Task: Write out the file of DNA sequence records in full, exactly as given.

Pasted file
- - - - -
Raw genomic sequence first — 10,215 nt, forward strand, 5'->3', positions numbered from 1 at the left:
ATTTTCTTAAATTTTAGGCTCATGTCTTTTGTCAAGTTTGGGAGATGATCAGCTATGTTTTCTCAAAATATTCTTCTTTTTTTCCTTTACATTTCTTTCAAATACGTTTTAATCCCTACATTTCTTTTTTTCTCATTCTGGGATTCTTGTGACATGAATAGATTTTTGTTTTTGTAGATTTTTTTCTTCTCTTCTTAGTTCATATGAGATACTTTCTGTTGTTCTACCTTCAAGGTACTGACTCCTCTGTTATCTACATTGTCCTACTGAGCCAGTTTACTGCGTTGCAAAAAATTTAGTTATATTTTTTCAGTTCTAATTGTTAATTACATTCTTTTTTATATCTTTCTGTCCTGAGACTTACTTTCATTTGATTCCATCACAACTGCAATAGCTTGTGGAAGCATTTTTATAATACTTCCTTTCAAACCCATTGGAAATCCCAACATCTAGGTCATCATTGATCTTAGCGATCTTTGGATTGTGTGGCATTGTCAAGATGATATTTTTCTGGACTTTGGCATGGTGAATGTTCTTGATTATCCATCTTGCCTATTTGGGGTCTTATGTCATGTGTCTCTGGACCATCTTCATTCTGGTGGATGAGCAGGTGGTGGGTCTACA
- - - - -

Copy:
Raw genomic sequence first — 10,215 nt, forward strand, 5'->3', positions numbered from 1 at the left:
ATTTTCTTAAATTTTAGGCTCATGTCTTTTGTCAAGTTTGGGAGATGATCAGCTATGTTTTCTCAAAATATTCTTCTTTTTTTCCTTTACATTTCTTTCAAATACGTTTTAATCCCTACATTTCTTTTTTTCTCATTCTGGGATTCTTGTGACATGAATAGATTTTTGTTTTTGTAGATTTTTTTCTTCTCTTCTTAGTTCATATGAGATACTTTCTGTTGTTCTACCTTCAAGGTACTGACTCCTCTGTTATCTACATTGTCCTACTGAGCCAGTTTACTGCGTTGCAAAAAATTTAGTTATATTTTTTCAGTTCTAATTGTTAATTACATTCTTTTTTATATCTTTCTGTCCTGAGACTTACTTTCATTTGATTCCATCACAACTGCAATAGCTTGTGGAAGCATTTTTATAATACTTCCTTTCAAACCCATTGGAAATCCCAACATCTAGGTCATCATTGATCTTAGCGATCTTTGGATTGTGTGGCATTGTCAAGATGATATTTTTCTGGACTTTGGCATGGTGAATGTTCTTGATTATCCATCTTGCCTATTTGGGGTCTTATGTCATGTGTCTCTGGACCATCTTCATTCTGGTGGATGAGCAGGTGGTGGGTCTACA